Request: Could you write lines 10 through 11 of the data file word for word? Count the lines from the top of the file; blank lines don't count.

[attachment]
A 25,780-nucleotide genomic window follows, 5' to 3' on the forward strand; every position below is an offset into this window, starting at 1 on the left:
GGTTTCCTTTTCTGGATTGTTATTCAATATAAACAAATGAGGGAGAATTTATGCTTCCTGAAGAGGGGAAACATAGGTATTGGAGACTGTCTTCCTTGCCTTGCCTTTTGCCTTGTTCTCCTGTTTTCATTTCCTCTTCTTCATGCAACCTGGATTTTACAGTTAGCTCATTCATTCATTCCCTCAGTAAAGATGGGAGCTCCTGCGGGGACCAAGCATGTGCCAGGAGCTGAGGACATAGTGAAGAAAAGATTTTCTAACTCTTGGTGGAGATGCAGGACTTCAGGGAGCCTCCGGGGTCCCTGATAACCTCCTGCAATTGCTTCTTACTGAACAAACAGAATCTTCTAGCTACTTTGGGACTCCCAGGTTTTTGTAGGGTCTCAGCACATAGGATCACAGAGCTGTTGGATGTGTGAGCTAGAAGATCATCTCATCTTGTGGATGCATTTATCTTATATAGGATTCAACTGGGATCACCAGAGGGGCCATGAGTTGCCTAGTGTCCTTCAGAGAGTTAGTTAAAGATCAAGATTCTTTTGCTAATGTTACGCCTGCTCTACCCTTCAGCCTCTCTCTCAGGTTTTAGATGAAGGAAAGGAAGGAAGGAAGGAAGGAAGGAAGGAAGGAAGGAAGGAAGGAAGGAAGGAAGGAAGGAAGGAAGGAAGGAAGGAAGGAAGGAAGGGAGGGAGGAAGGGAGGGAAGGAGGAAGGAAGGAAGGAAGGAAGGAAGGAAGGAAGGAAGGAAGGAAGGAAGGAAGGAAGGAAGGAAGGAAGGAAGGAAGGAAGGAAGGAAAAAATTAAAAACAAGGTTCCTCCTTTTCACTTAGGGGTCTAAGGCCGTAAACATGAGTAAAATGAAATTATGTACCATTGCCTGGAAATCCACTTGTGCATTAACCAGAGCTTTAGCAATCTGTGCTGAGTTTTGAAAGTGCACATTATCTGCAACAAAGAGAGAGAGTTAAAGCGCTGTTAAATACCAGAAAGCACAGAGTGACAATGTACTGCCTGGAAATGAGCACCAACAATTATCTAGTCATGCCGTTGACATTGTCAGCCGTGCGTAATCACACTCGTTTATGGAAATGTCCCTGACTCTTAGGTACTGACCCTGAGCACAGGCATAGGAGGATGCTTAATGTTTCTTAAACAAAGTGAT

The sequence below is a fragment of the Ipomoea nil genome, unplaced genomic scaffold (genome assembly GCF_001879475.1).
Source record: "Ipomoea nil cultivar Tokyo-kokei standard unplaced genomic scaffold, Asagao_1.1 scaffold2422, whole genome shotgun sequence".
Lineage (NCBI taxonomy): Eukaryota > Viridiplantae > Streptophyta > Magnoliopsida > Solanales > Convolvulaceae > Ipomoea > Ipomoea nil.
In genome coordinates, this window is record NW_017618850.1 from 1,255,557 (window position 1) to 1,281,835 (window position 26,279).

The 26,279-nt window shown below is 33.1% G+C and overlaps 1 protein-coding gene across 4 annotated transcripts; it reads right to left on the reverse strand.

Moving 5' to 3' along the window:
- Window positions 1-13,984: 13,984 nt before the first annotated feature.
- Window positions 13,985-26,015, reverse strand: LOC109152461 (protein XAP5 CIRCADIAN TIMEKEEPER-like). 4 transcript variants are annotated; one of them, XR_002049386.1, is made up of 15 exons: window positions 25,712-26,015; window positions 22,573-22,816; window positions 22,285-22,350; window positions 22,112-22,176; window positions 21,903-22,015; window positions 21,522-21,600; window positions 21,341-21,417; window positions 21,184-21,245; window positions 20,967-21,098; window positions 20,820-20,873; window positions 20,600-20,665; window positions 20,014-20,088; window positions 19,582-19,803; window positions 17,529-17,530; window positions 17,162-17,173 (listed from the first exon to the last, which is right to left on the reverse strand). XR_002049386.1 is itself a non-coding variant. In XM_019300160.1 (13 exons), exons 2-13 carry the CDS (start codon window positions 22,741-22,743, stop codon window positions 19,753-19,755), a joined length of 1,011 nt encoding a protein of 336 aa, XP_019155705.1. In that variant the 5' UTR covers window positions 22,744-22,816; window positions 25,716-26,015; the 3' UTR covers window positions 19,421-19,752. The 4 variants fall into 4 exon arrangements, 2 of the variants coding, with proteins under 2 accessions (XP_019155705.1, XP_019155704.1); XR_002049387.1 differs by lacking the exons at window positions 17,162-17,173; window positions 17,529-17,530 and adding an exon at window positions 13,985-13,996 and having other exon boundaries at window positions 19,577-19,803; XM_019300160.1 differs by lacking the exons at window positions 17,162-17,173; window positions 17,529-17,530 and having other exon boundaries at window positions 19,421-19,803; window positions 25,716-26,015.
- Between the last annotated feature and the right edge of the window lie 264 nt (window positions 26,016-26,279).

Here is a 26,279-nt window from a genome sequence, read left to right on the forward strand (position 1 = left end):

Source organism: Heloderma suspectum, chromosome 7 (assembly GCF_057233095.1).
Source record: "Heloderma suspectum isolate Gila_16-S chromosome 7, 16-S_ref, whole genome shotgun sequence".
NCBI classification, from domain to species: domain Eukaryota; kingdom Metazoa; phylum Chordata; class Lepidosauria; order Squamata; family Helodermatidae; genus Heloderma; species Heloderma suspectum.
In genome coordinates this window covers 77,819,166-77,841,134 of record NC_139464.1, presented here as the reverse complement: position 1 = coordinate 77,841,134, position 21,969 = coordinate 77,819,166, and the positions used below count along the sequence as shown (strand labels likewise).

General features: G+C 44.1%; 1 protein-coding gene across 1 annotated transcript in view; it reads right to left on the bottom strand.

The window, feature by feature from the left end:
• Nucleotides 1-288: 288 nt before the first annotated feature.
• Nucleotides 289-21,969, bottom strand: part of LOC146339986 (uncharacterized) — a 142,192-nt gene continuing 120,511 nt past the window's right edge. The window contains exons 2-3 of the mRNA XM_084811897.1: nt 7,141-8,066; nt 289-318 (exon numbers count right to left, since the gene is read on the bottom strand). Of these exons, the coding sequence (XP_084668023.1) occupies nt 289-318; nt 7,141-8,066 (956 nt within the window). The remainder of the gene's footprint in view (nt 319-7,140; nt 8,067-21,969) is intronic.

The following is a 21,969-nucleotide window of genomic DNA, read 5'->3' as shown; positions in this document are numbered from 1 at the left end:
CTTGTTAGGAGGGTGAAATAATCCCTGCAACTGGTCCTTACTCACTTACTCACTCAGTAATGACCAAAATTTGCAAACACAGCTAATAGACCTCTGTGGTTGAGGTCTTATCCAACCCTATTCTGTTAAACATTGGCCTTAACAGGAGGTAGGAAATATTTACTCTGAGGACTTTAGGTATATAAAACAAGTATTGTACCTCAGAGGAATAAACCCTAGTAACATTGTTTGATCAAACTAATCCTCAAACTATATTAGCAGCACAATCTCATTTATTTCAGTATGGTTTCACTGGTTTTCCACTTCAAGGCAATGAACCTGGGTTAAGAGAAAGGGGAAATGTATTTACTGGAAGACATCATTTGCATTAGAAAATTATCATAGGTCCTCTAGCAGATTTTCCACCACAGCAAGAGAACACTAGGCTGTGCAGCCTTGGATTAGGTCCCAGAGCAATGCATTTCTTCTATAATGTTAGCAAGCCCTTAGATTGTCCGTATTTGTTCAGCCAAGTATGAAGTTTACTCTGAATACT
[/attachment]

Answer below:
- Window positions 13,985-26,015, reverse strand: LOC109152461 (protein XAP5 CIRCADIAN TIMEKEEPER-like). 4 transcript variants are annotated; one of them, XR_002049386.1, is made up of 15 exons: window positions 25,712-26,015; window positions 22,573-22,816; window positions 22,285-22,350; window positions 22,112-22,176; window positions 21,903-22,015; window positions 21,522-21,600; window positions 21,341-21,417; window positions 21,184-21,245; window positions 20,967-21,098; window positions 20,820-20,873; window positions 20,600-20,665; window positions 20,014-20,088; window positions 19,582-19,803; window positions 17,529-17,530; window positions 17,162-17,173 (listed from the first exon to the last, which is right to left on the reverse strand). XR_002049386.1 is itself a non-coding variant. In XM_019300160.1 (13 exons), exons 2-13 carry the CDS (start codon window positions 22,741-22,743, stop codon window positions 19,753-19,755), a joined length of 1,011 nt encoding a protein of 336 aa, XP_019155705.1. In that variant the 5' UTR covers window positions 22,744-22,816; window positions 25,716-26,015; the 3' UTR covers window positions 19,421-19,752. The 4 variants fall into 4 exon arrangements, 2 of the variants coding, with proteins under 2 accessions (XP_019155705.1, XP_019155704.1); XR_002049387.1 differs by lacking the exons at window positions 17,162-17,173; window positions 17,529-17,530 and adding an exon at window positions 13,985-13,996 and having other exon boundaries at window positions 19,577-19,803; XM_019300160.1 differs by lacking the exons at window positions 17,162-17,173; window positions 17,529-17,530 and having other exon boundaries at window positions 19,421-19,803; window positions 25,716-26,015.
- Between the last annotated feature and the right edge of the window lie 264 nt (window positions 26,016-26,279).